Lead From The Front: Surveillance Cameras Solutions

By: Jon Polly | Mar 23, 2021

In the security industry, video surveillance is by far the most eye-catching deployment. Intrusion systems alert when tripped and access control prevents unauthorized access, but no one has ever said “come look at my wall of access control panels”. The Security Operations Center (SOC) and the multitude of cameras on a video wall are always part of the tour.  Video surveillance is only a tool, but it is an extremely useful tool. Video can now offer traditional security functions and with analytics, it can perform intrusion detection functions as well. This can include alerting on break-ins while giving a picture of the suspect and reducing false alarms. Cameras are being used for Identity and Access Management (IAM) functions in conjunction with access control to use facial recognition among other analytics to control access.

Two truths to cameras are as follows. 1) A camera by nature is reactive. It cannot stop anything. It is reliant upon a human to review the image captured and determine the next steps. 2) A camera can only record what it sees. Placement and continual maintenance is imperative for cameras to function usefully.  

Best Surveillance Cameras 

Every camera manufacturer will state they are the top brand; every provider will state they sell only the best cameras. Below is a comparison of camera solutions by market share.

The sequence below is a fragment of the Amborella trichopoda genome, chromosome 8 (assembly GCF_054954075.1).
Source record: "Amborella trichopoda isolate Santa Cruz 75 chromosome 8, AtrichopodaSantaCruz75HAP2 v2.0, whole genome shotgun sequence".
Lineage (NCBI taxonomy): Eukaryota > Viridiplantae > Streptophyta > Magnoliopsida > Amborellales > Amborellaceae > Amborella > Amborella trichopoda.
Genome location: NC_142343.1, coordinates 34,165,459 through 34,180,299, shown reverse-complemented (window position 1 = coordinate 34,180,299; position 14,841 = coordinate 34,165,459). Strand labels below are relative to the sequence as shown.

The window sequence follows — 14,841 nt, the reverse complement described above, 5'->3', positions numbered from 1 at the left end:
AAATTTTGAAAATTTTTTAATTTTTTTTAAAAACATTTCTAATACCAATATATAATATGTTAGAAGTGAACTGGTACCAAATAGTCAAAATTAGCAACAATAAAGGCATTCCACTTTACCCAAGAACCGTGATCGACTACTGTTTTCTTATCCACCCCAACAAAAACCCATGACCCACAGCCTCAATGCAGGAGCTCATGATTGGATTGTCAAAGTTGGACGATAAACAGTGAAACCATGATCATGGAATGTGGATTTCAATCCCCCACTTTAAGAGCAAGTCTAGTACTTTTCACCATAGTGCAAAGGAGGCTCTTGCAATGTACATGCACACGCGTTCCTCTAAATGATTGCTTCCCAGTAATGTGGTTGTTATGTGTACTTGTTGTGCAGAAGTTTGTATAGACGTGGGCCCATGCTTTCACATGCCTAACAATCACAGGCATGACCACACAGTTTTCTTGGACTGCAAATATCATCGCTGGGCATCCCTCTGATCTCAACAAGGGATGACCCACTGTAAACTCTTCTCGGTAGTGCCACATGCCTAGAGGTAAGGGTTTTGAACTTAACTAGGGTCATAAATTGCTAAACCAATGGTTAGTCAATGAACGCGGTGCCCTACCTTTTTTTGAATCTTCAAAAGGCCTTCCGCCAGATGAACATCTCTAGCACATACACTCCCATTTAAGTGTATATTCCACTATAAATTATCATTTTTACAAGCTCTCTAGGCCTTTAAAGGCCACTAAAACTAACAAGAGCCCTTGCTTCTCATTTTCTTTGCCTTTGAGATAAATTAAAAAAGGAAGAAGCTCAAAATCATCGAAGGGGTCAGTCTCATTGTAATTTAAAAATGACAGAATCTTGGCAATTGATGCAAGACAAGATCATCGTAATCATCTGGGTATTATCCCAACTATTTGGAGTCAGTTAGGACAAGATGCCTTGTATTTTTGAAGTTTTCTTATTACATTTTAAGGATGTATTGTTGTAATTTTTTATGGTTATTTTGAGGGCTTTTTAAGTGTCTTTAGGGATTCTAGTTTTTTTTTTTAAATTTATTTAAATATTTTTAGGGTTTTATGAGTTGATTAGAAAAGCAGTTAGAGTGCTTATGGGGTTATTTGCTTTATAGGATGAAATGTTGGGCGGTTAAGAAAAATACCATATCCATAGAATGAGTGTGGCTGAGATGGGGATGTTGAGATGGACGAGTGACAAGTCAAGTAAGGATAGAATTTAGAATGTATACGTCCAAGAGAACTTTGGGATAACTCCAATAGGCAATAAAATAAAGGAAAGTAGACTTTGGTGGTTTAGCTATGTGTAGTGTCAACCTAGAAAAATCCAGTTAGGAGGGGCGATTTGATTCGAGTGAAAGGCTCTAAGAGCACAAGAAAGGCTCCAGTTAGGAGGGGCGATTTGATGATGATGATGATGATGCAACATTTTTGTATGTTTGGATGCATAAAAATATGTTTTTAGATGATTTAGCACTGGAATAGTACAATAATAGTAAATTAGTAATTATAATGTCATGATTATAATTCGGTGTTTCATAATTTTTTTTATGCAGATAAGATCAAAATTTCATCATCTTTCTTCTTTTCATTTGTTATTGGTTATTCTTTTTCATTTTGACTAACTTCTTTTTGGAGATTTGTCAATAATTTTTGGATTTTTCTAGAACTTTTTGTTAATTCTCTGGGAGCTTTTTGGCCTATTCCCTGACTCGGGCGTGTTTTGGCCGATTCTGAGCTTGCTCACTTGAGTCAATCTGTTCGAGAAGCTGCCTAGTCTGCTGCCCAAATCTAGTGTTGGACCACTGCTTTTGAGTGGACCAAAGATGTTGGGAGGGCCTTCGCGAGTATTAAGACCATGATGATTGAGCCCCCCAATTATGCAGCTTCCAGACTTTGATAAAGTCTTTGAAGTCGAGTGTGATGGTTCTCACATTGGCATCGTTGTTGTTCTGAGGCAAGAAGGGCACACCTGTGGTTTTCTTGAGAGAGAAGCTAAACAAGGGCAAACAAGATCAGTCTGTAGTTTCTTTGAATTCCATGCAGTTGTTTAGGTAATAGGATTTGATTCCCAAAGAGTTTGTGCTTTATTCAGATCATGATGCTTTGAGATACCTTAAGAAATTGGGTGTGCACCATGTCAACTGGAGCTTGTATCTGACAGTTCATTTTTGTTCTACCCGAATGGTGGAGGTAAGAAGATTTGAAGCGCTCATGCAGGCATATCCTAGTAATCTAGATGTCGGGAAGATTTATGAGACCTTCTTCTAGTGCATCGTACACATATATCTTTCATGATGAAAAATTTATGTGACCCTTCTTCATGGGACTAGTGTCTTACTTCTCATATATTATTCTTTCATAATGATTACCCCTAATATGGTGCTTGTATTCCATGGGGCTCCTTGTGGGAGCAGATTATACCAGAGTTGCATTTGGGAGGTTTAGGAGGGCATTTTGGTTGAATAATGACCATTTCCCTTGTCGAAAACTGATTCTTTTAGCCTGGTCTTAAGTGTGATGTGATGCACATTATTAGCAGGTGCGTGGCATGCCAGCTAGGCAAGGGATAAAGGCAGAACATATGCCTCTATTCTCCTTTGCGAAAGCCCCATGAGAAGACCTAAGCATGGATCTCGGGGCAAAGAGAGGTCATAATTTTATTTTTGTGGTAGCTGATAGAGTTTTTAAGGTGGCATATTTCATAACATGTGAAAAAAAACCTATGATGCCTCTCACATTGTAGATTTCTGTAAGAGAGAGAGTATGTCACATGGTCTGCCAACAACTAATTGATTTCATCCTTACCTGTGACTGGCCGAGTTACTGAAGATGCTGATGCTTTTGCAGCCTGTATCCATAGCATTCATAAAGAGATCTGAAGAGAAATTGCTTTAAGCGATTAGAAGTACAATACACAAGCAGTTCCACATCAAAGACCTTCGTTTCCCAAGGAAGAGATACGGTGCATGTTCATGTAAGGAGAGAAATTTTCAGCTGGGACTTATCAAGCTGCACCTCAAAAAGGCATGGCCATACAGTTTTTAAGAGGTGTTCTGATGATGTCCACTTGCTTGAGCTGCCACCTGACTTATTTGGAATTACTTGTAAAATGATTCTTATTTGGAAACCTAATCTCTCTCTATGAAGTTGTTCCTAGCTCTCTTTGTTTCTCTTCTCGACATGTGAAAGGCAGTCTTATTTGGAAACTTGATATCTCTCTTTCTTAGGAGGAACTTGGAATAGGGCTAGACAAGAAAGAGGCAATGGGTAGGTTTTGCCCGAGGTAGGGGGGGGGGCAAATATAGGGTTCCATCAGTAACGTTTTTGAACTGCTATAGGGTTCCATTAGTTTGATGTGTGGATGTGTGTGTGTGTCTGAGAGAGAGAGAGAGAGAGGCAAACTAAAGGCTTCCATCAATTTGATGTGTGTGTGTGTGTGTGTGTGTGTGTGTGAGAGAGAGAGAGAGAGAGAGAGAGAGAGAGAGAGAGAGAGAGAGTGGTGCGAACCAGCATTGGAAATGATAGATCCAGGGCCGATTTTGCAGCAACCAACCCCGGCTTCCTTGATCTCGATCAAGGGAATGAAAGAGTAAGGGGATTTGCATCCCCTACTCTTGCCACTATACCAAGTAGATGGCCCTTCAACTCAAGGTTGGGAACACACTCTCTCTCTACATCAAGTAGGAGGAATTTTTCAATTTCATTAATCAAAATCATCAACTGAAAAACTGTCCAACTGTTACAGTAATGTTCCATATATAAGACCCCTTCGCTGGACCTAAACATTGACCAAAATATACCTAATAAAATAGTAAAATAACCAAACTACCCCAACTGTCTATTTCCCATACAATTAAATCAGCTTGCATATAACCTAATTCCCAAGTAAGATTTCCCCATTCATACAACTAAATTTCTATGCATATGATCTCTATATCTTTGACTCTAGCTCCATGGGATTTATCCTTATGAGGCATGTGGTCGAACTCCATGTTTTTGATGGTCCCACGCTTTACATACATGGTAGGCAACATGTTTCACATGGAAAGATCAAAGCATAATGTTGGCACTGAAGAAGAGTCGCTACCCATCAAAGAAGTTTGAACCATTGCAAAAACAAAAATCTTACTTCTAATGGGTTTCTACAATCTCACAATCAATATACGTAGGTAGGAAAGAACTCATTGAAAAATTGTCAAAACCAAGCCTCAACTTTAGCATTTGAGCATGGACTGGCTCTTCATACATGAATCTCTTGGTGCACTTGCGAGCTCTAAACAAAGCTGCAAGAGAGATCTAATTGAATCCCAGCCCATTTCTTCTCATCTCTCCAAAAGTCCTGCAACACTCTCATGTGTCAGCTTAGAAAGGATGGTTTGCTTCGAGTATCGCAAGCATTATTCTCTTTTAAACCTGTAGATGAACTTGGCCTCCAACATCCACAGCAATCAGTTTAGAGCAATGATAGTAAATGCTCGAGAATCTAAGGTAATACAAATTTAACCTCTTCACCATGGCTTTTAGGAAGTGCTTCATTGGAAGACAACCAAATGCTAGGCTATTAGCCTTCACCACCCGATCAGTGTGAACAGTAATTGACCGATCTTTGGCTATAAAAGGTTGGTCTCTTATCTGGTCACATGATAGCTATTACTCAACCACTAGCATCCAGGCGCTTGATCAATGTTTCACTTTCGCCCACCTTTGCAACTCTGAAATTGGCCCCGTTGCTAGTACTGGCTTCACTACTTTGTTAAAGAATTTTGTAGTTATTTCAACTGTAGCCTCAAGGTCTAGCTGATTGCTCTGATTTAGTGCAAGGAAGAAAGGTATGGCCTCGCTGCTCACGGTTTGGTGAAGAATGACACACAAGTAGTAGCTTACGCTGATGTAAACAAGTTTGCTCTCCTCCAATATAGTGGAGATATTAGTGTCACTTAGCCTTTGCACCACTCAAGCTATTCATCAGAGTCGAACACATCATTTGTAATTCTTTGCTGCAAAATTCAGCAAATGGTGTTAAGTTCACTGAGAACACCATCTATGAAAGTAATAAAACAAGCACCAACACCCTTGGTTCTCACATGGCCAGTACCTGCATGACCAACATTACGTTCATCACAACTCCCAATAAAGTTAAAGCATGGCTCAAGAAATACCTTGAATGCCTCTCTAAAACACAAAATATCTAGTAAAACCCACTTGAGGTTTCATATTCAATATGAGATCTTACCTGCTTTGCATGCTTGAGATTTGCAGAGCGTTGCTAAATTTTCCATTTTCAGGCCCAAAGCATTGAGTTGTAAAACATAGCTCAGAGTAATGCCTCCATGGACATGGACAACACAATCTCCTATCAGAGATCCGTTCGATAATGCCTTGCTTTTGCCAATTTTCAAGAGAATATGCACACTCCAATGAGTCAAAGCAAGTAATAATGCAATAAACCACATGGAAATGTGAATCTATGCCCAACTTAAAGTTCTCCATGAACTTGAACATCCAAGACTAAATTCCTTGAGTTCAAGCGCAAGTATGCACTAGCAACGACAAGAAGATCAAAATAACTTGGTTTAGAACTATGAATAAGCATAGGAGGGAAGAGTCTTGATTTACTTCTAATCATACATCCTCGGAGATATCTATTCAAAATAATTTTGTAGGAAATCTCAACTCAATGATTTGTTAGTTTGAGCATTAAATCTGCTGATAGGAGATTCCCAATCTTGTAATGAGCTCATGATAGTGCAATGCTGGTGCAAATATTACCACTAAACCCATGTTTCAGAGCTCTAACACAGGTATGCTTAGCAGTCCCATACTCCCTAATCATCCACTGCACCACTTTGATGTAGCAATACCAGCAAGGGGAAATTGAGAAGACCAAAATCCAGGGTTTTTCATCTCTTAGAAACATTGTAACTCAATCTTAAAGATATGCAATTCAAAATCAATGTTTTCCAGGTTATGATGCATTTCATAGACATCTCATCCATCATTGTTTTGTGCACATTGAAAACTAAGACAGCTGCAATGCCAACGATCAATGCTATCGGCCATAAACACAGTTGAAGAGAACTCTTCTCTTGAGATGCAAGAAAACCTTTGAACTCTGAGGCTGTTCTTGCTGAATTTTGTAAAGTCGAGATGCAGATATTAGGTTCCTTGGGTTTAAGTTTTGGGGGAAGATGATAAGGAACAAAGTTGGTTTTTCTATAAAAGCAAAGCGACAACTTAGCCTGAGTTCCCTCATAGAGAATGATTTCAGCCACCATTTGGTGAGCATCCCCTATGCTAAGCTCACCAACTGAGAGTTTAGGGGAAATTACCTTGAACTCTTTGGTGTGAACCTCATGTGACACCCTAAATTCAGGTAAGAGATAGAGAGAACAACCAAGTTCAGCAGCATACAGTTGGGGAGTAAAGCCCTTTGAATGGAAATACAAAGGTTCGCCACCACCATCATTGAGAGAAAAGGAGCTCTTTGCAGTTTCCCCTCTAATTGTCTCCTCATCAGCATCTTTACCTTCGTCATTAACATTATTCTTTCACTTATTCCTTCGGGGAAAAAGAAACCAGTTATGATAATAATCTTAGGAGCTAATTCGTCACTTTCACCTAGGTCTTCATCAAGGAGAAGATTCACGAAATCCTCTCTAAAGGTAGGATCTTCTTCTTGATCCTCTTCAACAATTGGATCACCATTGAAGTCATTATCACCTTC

Analog / HD over Coax cameras (Leaders: HikVision, Dahua, Hanwha) 

It may come as a surprise, but most camera manufacturers that have a HD over Coax line state that the analog camera is still being bought more than any other camera on their line card. Why?  The HD over Coax solution can use the existing cabling and gives the user an HD image from 1080P up to a 4K. It is a camera running to a DVR. But for the end user there is no rip and replace, which means costs are limited.  

Digital Camera Solutions (Leaders: Axis Communications, Hanwha, Avigilon, Pelco, HikVision, Dahua, Bosch, Panasonic)  

The Internet Protocol (IP) camera was developed originally by Axis Communications in 1996. Unlike the analog camera using Television Lines (TVL), the IP camera is measured in Megapixels (MP). As the camera MP goes higher, so does the camera resolution. While traditional IP cameras ranged from 1.3MP (720P resolution), 2MP (1080P resolution), and up to 8MP (4K Resolution); the MP resolution has only the limitation frame rate and storage. The IP camera offers multiple compression variables, from MJPEG (large storage), H.264 Compression (has been the standard, offers best image on high value target while compressing video), and now H.265 (offers best image while cutting storage costs by half). The IP camera also introduced the ability to use Camera Analytics; from basic intrusion and heat mapping to deep learning, neural network, and artificial or augmented intelligence (AI) that can provide massive amounts of data for multiple use cases. The Camera Analytic is designed to make the camera more proactive; by processing information previously requiring human interaction directly on the camera and in a fraction of a second.  

Below are the top IP solution cameras by sales: 

Fixed Camera (Dome, Box, Bullet) 

Fixed cameras have been around for years. They are the solid work horses. With a multitude of configurations from indoor, outdoor, vandalresistant, and ranging from 1.3MP to 15+MP; these cameras are the solution when a specific static view is needed. Most of these cameras have an automated varifocal lens for remote focus. Today, manufacturers are helping integrators and end-users take these cameras to a new level by offering modular cameras that allow the “guts” to be upgraded / replaced without replacing the entire installation.